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Showing posts from June, 2012

Plant based diet study debunks eating for your blood type for weight loss, health

You may have read that it's important to eat certain foods based on your blood type. Depending on whether your blood type is O, A, B or AB, proponents of the blood type diet say there are foods to eat and foods to avoid for optimal health and a longer life.  Can eating certain foods based on blood type really help you live longer? The blood type diet was first introduced in 1996 by a naturopathic physician, Peter D'Adamo who alleges that even the spices you put on your food could contribute to better health and should be individualized for your specific blood type.  The theory is that certain foods and even the type of exercise you do should be individualized.  For instance, if you have type O blood you should eat plenty of meat and fish protein, vegetables and fruits but stay away from legumes - at least so the dietary guidelines say.  Recommendations for weight loss include avoiding dairy, corn and wheat and filling up on red meat, broccoli, spinach and olive oil.  Type A ind

Tiny vitamin in milk found to have remarkable health benefits

Image credit: Morguefile Researchers have discovered a small,  hidden vitamin in milk that has remarkable health benefits. The finding comes from mouse studies. Scientists discovered  that high doses of a novel form of vitamin B3  that is present in small quantities in milk, and possibly other foods, makes mice stronger, faster and leaner without dieting and without exercise. Hidden milk vitamin could prevent obesity and type 2 diabetes Though the researchers aren’t sure about the human effects of the form of vitamin B3 - nicotinamide riboside or NR  - which is a cousin to a precursor of the B vitamin Niacin, they now understand there are some potential benefits for preventing obesity and even type 2 diabetes. In the mouse study, nicotinamide riboside offered the same benefits for health as eating a low-calorie diet and exercise, but the mice didn’t have to do either. Dr. Anthony Sauve, associate professor of Pharmacology at Weill Cornell Medical College where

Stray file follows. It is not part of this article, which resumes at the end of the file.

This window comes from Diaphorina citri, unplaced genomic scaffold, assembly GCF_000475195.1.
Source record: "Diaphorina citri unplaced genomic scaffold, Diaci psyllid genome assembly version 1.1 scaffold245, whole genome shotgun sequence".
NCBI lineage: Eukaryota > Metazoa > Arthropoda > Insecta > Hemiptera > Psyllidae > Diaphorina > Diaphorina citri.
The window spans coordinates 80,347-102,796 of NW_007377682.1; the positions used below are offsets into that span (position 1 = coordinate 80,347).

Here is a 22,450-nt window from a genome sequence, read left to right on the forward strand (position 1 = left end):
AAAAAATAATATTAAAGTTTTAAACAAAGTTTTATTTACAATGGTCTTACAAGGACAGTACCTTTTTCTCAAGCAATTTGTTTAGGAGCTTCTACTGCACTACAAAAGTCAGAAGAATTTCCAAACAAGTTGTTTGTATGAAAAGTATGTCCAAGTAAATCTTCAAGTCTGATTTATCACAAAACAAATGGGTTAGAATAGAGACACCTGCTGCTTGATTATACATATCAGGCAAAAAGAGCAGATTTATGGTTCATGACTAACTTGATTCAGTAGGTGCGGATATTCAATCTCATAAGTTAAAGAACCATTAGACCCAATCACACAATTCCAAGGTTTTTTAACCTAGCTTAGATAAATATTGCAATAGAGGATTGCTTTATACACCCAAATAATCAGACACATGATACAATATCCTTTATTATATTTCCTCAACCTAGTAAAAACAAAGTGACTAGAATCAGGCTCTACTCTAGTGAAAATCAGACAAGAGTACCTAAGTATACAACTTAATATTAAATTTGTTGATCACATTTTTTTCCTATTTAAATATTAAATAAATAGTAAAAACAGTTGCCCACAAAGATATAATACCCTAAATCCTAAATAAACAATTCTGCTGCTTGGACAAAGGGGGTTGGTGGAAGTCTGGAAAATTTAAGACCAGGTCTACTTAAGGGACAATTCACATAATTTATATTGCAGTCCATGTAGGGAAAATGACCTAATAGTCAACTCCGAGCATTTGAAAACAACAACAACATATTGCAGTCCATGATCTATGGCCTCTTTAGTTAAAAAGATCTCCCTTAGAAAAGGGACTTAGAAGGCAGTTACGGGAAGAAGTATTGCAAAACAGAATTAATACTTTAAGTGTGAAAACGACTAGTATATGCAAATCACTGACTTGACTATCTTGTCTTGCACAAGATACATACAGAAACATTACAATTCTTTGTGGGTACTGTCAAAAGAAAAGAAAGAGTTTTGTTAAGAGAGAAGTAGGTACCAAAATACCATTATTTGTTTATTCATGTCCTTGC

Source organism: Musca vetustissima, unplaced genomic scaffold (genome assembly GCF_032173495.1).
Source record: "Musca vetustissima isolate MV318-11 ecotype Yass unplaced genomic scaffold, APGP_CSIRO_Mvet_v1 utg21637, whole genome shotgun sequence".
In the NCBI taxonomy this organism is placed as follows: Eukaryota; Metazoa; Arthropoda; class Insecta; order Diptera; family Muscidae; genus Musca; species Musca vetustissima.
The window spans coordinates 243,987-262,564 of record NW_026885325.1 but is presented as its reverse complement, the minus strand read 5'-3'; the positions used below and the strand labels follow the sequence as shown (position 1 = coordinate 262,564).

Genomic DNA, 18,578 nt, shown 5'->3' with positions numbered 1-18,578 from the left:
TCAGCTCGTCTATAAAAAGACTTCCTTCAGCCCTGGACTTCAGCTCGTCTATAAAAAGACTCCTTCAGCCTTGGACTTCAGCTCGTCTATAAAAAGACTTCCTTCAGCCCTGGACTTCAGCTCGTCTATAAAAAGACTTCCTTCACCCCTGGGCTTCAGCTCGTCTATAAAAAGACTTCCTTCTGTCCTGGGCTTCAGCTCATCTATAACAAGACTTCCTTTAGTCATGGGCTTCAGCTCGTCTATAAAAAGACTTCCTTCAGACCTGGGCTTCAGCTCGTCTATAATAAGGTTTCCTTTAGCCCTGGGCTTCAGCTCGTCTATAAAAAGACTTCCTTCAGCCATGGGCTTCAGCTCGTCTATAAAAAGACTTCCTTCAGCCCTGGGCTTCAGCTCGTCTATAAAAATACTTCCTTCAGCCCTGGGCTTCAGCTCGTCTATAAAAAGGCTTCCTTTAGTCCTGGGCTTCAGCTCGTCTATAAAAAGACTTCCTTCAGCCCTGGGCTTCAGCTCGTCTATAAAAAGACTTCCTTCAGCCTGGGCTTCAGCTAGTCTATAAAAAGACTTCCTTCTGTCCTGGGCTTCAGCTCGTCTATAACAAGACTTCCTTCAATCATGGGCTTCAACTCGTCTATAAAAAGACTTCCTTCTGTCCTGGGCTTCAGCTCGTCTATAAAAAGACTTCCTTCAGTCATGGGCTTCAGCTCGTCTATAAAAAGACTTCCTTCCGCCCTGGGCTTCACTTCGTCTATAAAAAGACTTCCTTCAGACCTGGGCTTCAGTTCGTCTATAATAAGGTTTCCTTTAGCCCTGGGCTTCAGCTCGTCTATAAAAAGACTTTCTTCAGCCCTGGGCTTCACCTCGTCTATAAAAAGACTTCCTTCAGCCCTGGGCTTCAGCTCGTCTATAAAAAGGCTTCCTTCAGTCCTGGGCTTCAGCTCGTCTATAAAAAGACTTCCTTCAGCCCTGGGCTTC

How sleep deprivation alters the brain to raise anxiety

Too little sleep can lead to high anxiety Image credit: Bing New information from sleep experts links too little sleep to higher anxiety levels. People who are already nervous have trouble sleeping. Conversely, lack of sleep can make already nervous people even more anxious, supercharging emotional responses from altered brain processes. Lack of sleep triggers emotional brain centers Researchers from the   Sleep and Neuroimaging Laboratory at the University of California, Berkeley  used MRI's of the brain to find how lack of sleep triggers emotional centers in the brain; in particular, the amygdala that reacts to unpleasant events. For the study, investigators performed functional MRI (fMRI) on 16 subjects: once after sleep deprivation and once after a good night’s sleep. They were shown either an unpleasant or neutral image while scientists looked at what happened in the brain. For some of the study participants, sleep deprivation increased the anticipation o

Ginseng gives cancer patients an energy boost in Mayo Clinic study (VIDEO)

Image credit Wikimedia Commons Ginseng boost energy for cancer patients in Mayo Clinic findings Ginseng has long been used in Chinese medicine to boost energy. Now researchers at Mayo Clinic have found high doses of American ginseng (Panax quinquefolius) can give cancer patients suffering from fatigue that accompanies chemotherapy an energy boost. For their study, the researchers tested primarily breast cancer patients (60 percent of participants).  Included were 340 patients who were either receiving cancer treatment or who had completed therapy. Ginseng improves cancer patient's fatigue after 8 weeks The study groups either received a placebo or 2,000mg of pure American ginseng root, which is an important note for women being treated for breast cancer. Debra Barton, Ph.D., of the Mayo Clinic Cancer Center explained in a press release that ‘off the shelf’ ginseng is often processed with ethanol; giving it estrogen like properties that could pose dangers